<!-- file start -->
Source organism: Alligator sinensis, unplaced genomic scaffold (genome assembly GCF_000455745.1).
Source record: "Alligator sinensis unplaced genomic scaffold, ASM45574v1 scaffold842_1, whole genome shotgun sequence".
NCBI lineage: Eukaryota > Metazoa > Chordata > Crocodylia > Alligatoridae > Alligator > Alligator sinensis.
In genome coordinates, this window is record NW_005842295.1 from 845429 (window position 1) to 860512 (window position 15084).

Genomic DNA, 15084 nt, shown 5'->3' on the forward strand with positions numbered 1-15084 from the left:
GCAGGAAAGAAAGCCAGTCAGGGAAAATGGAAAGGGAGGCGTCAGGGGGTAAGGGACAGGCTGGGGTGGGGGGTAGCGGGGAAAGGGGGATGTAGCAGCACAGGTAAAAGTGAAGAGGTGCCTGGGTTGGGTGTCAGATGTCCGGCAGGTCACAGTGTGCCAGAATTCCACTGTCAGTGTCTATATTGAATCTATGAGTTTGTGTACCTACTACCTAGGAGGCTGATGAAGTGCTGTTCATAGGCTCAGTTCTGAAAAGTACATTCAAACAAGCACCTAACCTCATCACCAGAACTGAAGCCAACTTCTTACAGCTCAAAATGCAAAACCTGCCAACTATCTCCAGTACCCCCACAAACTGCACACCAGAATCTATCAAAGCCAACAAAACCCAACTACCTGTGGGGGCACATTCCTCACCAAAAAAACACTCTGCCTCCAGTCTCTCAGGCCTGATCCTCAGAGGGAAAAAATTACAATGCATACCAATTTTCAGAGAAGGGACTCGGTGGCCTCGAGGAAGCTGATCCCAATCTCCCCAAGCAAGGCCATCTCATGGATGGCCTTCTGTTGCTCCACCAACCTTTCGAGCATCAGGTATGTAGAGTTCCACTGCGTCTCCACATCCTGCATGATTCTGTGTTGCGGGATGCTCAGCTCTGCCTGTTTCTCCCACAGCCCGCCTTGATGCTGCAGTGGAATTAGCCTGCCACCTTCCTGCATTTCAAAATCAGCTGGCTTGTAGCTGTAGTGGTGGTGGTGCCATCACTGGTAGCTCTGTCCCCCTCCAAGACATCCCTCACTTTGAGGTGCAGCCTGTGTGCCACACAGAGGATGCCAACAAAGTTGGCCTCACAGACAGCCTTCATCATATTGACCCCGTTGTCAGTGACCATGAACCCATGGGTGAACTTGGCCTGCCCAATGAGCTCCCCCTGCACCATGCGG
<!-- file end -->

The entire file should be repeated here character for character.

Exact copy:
Source organism: Alligator sinensis, unplaced genomic scaffold (genome assembly GCF_000455745.1).
Source record: "Alligator sinensis unplaced genomic scaffold, ASM45574v1 scaffold842_1, whole genome shotgun sequence".
NCBI lineage: Eukaryota > Metazoa > Chordata > Crocodylia > Alligatoridae > Alligator > Alligator sinensis.
In genome coordinates, this window is record NW_005842295.1 from 845429 (window position 1) to 860512 (window position 15084).

Genomic DNA, 15084 nt, shown 5'->3' on the forward strand with positions numbered 1-15084 from the left:
GCAGGAAAGAAAGCCAGTCAGGGAAAATGGAAAGGGAGGCGTCAGGGGGTAAGGGACAGGCTGGGGTGGGGGGTAGCGGGGAAAGGGGGATGTAGCAGCACAGGTAAAAGTGAAGAGGTGCCTGGGTTGGGTGTCAGATGTCCGGCAGGTCACAGTGTGCCAGAATTCCACTGTCAGTGTCTATATTGAATCTATGAGTTTGTGTACCTACTACCTAGGAGGCTGATGAAGTGCTGTTCATAGGCTCAGTTCTGAAAAGTACATTCAAACAAGCACCTAACCTCATCACCAGAACTGAAGCCAACTTCTTACAGCTCAAAATGCAAAACCTGCCAACTATCTCCAGTACCCCCACAAACTGCACACCAGAATCTATCAAAGCCAACAAAACCCAACTACCTGTGGGGGCACATTCCTCACCAAAAAAACACTCTGCCTCCAGTCTCTCAGGCCTGATCCTCAGAGGGAAAAAATTACAATGCATACCAATTTTCAGAGAAGGGACTCGGTGGCCTCGAGGAAGCTGATCCCAATCTCCCCAAGCAAGGCCATCTCATGGATGGCCTTCTGTTGCTCCACCAACCTTTCGAGCATCAGGTATGTAGAGTTCCACTGCGTCTCCACATCCTGCATGATTCTGTGTTGCGGGATGCTCAGCTCTGCCTGTTTCTCCCACAGCCCGCCTTGATGCTGCAGTGGAATTAGCCTGCCACCTTCCTGCATTTCAAAATCAGCTGGCTTGTAGCTGTAGTGGTGGTGGTGCCATCACTGGTAGCTCTGTCCCCCTCCAAGACATCCCTCACTTTGAGGTGCAGCCTGTGTGCCACACAGAGGATGCCAACAAAGTTGGCCTCACAGACAGCCTTCATCATATTGACCCCGTTGTCAGTGACCATGAACCCATGGGTGAACTTGGCCTGCCCAATGAGCTCCCCCTGCACCATGCGG